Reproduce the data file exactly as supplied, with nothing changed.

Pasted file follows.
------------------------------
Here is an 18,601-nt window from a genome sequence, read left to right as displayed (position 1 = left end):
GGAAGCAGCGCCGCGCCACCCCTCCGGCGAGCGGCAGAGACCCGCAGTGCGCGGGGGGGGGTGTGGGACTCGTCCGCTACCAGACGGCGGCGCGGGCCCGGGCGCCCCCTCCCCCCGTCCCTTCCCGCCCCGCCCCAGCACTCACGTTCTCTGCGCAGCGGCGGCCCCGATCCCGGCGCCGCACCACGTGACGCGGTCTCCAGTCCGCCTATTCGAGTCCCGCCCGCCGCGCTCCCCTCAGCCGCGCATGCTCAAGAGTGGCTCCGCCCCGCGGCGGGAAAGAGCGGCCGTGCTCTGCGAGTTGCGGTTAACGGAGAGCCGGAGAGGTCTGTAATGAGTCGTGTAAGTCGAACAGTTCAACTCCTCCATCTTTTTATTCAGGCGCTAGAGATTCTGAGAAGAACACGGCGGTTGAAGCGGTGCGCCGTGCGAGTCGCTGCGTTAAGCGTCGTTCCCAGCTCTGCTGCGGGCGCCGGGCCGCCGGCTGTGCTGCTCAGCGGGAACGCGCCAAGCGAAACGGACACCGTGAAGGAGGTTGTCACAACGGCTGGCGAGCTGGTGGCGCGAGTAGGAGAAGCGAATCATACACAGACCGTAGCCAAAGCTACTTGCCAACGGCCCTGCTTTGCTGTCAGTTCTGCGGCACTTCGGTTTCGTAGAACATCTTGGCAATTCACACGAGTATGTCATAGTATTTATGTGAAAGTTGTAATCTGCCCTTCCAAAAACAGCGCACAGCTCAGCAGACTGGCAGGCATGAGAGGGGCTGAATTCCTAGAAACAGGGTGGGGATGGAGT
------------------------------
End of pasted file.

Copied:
Here is an 18,601-nt window from a genome sequence, read left to right as displayed (position 1 = left end):
GGAAGCAGCGCCGCGCCACCCCTCCGGCGAGCGGCAGAGACCCGCAGTGCGCGGGGGGGGGTGTGGGACTCGTCCGCTACCAGACGGCGGCGCGGGCCCGGGCGCCCCCTCCCCCCGTCCCTTCCCGCCCCGCCCCAGCACTCACGTTCTCTGCGCAGCGGCGGCCCCGATCCCGGCGCCGCACCACGTGACGCGGTCTCCAGTCCGCCTATTCGAGTCCCGCCCGCCGCGCTCCCCTCAGCCGCGCATGCTCAAGAGTGGCTCCGCCCCGCGGCGGGAAAGAGCGGCCGTGCTCTGCGAGTTGCGGTTAACGGAGAGCCGGAGAGGTCTGTAATGAGTCGTGTAAGTCGAACAGTTCAACTCCTCCATCTTTTTATTCAGGCGCTAGAGATTCTGAGAAGAACACGGCGGTTGAAGCGGTGCGCCGTGCGAGTCGCTGCGTTAAGCGTCGTTCCCAGCTCTGCTGCGGGCGCCGGGCCGCCGGCTGTGCTGCTCAGCGGGAACGCGCCAAGCGAAACGGACACCGTGAAGGAGGTTGTCACAACGGCTGGCGAGCTGGTGGCGCGAGTAGGAGAAGCGAATCATACACAGACCGTAGCCAAAGCTACTTGCCAACGGCCCTGCTTTGCTGTCAGTTCTGCGGCACTTCGGTTTCGTAGAACATCTTGGCAATTCACACGAGTATGTCATAGTATTTATGTGAAAGTTGTAATCTGCCCTTCCAAAAACAGCGCACAGCTCAGCAGACTGGCAGGCATGAGAGGGGCTGAATTCCTAGAAACAGGGTGGGGATGGAGT